COVID may impact your cognitive abilities a year or more after infection, study finds

A new study hints that COVID-19 can impact cognitive performances up to more than a year after having contracted the virus.
A new study hints that COVID-19 can impact cognitive performances up to more than a year after having contracted the virus. Copyright Canva
Copyright Canva
By Oceane Duboust
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A new study found that COVID-19 is linked to persistent cognitive deficits, emphasising the need for ongoing research.


A new study suggests that COVID-19 can impact cognitive function a year or more after people have contracted the virus.

The study enrolled more than 140,000 participants and assessed the cognitive and memory abilities of individuals who had recovered from COVID-19 compared to those who had not been infected.

Study participants were tasked with completing an online cognitive evaluation using a platform called Cognitron. The tasks were designed to identify nuanced changes to cognition such as memory, reasoning, attention, and impulsivity.

“The potential long-term effects of COVID-19 on cognitive function have been a concern for the public, healthcare professionals, and policymakers, but until now it has been difficult to objectively measure them in a large population sample,” Adam Hampshire, a professor at Imperial College London and one of the study’s authors said in a statement.

“By using our online platform to measure multiple aspects of cognition and memory at large scale, we were able to detect small but measurable deficits in cognitive task performance. We also found that people were likely affected in different ways depending on factors such as illness duration, virus variant and hospitalisation,” he added.

The findings were published in the New England Journal of Medicine.

Memory is among the cognitive capacities impacted

The study detected small but persistent deficits in cognitive and memory tasks among those who had recovered from COVID-19 compared to those who had not been infected.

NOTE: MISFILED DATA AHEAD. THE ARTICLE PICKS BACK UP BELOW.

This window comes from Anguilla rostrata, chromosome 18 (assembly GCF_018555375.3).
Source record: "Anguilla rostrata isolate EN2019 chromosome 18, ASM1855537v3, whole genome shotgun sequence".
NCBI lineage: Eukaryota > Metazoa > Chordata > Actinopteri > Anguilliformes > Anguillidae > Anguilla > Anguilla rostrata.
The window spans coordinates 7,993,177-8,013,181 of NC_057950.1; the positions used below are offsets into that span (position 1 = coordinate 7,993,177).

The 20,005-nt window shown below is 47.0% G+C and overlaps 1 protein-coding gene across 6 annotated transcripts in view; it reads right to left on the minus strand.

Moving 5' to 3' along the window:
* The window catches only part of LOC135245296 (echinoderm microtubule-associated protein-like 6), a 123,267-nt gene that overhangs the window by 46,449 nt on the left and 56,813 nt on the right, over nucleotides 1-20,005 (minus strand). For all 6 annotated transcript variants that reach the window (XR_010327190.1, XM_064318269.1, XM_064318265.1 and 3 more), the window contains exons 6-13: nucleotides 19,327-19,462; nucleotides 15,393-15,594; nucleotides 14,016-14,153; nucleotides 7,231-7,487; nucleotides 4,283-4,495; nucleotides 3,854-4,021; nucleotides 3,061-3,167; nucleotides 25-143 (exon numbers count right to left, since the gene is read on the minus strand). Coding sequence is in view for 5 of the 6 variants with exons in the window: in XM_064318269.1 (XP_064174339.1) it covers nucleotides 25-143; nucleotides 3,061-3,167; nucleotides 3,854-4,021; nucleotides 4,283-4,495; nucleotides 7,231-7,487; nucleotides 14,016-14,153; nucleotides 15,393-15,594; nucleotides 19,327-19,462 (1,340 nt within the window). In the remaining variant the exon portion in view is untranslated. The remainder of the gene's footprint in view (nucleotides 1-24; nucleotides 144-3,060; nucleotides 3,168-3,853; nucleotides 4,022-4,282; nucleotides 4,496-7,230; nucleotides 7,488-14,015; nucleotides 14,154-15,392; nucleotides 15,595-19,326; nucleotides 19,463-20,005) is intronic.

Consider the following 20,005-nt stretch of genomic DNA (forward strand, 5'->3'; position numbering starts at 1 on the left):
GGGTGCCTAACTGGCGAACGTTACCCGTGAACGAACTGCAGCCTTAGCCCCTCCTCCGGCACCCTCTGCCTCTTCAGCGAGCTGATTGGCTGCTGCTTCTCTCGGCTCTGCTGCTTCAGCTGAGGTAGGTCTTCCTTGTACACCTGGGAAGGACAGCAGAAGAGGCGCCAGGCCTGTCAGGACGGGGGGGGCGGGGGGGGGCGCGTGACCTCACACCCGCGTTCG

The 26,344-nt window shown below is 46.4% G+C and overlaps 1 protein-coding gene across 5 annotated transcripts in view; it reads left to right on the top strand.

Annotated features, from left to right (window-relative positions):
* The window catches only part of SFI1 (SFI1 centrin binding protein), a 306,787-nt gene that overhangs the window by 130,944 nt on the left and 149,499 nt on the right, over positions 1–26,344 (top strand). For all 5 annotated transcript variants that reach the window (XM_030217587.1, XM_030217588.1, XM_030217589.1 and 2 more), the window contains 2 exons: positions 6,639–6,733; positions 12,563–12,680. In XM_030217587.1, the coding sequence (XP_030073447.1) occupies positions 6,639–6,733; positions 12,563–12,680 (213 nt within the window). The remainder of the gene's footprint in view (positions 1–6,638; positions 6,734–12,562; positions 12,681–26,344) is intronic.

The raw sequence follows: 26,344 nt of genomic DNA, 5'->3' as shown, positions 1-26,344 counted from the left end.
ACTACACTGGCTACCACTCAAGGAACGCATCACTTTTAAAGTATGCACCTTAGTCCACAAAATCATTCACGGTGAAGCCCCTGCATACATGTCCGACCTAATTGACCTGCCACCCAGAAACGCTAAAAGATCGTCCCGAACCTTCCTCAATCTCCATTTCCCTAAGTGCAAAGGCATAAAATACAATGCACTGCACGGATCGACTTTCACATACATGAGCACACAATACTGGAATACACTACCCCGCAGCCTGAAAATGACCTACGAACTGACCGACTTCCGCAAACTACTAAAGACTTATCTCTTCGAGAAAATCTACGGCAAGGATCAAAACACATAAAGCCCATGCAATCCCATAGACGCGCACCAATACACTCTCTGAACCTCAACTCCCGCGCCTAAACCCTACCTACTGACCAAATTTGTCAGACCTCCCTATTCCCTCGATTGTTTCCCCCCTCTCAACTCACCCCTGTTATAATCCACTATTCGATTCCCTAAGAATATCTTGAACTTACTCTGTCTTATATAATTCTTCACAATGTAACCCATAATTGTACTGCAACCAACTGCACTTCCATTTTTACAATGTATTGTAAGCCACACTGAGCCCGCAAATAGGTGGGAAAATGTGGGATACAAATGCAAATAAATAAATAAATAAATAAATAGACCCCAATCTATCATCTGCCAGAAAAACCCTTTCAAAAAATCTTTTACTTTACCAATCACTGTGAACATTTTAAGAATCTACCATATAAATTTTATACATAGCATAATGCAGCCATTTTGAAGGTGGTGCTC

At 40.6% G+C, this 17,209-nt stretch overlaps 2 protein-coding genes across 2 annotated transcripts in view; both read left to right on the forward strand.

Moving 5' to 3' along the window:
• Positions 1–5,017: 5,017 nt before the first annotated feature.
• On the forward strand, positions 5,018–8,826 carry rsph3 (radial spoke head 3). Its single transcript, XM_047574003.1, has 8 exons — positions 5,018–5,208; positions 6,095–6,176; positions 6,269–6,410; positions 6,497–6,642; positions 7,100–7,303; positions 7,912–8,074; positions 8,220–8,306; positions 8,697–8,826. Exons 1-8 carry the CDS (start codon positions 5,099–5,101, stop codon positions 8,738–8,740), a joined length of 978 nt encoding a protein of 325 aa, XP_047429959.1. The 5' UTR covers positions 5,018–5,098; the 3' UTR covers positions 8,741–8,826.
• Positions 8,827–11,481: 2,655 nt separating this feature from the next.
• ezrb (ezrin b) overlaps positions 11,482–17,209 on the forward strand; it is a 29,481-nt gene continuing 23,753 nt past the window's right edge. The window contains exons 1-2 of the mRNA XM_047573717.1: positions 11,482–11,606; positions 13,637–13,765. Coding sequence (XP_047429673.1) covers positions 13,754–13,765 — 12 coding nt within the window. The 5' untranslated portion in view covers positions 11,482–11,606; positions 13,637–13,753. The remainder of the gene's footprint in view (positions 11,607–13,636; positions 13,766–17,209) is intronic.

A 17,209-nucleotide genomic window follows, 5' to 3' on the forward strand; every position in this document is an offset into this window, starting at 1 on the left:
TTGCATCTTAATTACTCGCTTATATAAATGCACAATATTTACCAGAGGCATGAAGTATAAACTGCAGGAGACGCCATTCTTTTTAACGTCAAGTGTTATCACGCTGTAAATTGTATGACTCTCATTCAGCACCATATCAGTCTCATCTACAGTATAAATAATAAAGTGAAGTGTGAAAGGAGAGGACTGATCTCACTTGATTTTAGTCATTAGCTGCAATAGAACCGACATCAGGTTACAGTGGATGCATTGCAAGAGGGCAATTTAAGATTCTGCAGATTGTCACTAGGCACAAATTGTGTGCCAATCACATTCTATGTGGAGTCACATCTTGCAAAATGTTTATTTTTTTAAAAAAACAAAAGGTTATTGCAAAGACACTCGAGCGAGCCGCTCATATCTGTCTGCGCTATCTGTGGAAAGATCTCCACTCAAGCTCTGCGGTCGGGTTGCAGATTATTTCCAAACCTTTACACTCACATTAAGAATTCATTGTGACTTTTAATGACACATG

The cognitive deficit was roughly equivalent to 3 points on the IQ (intelligence quotient) scale.

Notably, individuals who experienced persistent symptoms or “long COVID” had more cognitive problems representing a loss of around 6 IQ points. Those hospitalised in intensive care had cognitive deficits of around 9 IQ points.

The study showed that COVID-19 appeared to impact memory in particular, such as recalling images of objects observed a few minutes earlier.

This suggests that the difficulties were linked to forming new memories.

Small deficits were also observed in tasks assessing executive and reasoning abilities, such as spatial planning and verbal reasoning.

The findings also suggest that cognitive effects were less pronounced in those infected with COVID-19 during the period when Omicron emerged as the main variant.

“It is reassuring that people with persistent symptoms after COVID-19, that had resolved, may expect to experience some improvement in their cognitive functions to similar levels as those who experienced short illness,” said Paul Elliott, a professor at Imperial College London and senior author of the study.

He underlined the importance of continued monitoring of “the long-term clinical and cognitive consequences”.

“Cognitive deficits in people who had COVID-19 is an important public health problem. But the magnitude of cognitive problems experienced by patients remained largely unknown,” said Maxime Taquet from the University of Oxford who did not take part in the study.

“By using an innovative cognitive test which has also been completed by people who did not have COVID-19, this important and well-conducted study provides the first accurate quantification of the scale of cognitive deficits in people who had COVID-19,” he added.

Long COVID still being researched

Research is still ongoing to understand the long-term consequences that can follow a COVID-19 infection.


The condition called “long COVID” encompasses a wide range of symptoms that persist for weeks or even months after the initial coronavirus infection.

These symptoms can vary greatly between individuals, but fatigue, shortness of breath, and difficulty concentrating are commonly reported.

One of the most common and debilitating symptoms of long COVID is brain fog, characterised by difficulty concentrating, remembering, and processing information.

The research conducted by Imperial College London is part of one of the world’s largest and longest-running COVID studies: REACT for Real-Time Assessment of Community Transmission.

It was launched in April 2020 and monitors the data of 2.7 million adults in England “to understand more about the natural history of COVID-19,” the disease outcomes, as well as the effectiveness of vaccination.

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